I try not to complain on this blog. I like to focus on the fun, excitement and what’s special and different about our life in Poland. I try to ignore those “Welcome to Poland moments.” Today will be an exception.
As a Certified Public Accountant, I’ve had more than my share of dealings with bureaucrats at the Internal Revenue Service. There was one incident involving Federal Excise Tax, when I was working for a charter airline company, that went on for almost a year; my file with supporting documentation, copies of letters, and notes from phone calls was an inch and a half thick. I was ready to ask my employer if we could just pay the $1,000 the government wanted because it had taken up way too much of our time. Before it came to that, the IRS decided the airline was correct, made the adjustment we had requested and withdrew their demand for the money.
So, when I tell you about my adventure today and in recent months, don’t think that I’m saying it only happens here in Poland, but the bureaucracy in Poland is what I’m dealing with now. I will also be the first to admit that the process is complicated by the fact that my Polish is . . . limited, shall we say?
What I’m about to go on about is the process for a non-European Union foreigner to stay in Poland for more than 90 days. It’s true that my husband is probably the only person who cares that I’m here, but he is here at the Polish government’s request. Our non-EU household exists only to help the Polish Air Force accomplish their mission. Why do they make it so hard?
This is not the first time I’ve lived abroad – six years in two different western European countries, but on those stays, I was part of a military household. It simplified things a lot. Things aren’t so smooth for civilian contractors, even those supporting the military.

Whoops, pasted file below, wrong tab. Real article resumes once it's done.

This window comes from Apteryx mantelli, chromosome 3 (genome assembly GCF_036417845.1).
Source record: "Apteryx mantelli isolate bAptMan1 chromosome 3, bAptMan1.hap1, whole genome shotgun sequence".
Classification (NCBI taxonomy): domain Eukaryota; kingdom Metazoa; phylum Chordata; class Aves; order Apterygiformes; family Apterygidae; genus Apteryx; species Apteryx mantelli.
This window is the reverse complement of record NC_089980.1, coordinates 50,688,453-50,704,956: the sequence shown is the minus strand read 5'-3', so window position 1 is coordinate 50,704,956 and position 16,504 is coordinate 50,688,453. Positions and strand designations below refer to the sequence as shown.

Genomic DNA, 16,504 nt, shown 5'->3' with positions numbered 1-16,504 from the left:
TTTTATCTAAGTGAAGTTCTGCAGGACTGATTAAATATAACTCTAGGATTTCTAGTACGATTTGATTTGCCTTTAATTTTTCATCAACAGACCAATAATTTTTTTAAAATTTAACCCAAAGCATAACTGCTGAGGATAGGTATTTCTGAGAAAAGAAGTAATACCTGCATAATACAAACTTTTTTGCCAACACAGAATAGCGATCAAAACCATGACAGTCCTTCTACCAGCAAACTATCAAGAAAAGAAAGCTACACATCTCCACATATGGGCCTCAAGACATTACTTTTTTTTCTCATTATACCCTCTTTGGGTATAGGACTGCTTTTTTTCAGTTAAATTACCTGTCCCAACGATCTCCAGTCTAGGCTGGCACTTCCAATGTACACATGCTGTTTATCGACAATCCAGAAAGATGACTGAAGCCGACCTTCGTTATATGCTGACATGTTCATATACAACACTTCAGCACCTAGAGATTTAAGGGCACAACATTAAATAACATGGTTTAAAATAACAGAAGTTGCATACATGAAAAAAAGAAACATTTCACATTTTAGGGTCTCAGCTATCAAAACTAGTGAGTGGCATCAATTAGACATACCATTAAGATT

I’ll describe the general process before I get down to nit picking. As soon as I arrived in Poland, we had to go to a city office to get a document with a title that translates to “Check-in confirmation on temporary residence of an alien.” This is a half sheet of paper that summarizes my name, passport information, residence in Poznan, and family history. (Yes, Mom, they want to know who you are.) I’ll refer to it as the short-sheet. To get this, we filled out a form in Polish and supplied the lease on our flat and my passport. The original short-sheet which was valid for 90 days, involved two trips to this office, having our landlord amend and notarized the lease to suit the person behind the counter. The form basically lets the city know who I am and that I do indeed have a place to stay. (Unless we skip-out on the lease and take up residence in the train station. I fail to see what assurance this piece of paper provides.)
The short-sheet is just one of the necessary documents to get a resident permit that will allow me to be in the country for more than 90 days. Other things that were needed:
- –a letter from my husband’s employer stating my husband’s compensation and that I was covered on his international health insurance plan
- –a letter from my husband saying that he would provide for my support since I’m not allowed to work
- –a copy of our marriage license
- –the above all had to be translated by a certified translator (just under $100)
- –an eleven page application completed in Polish
- –passport size photos (taken at an angle, showing one ear)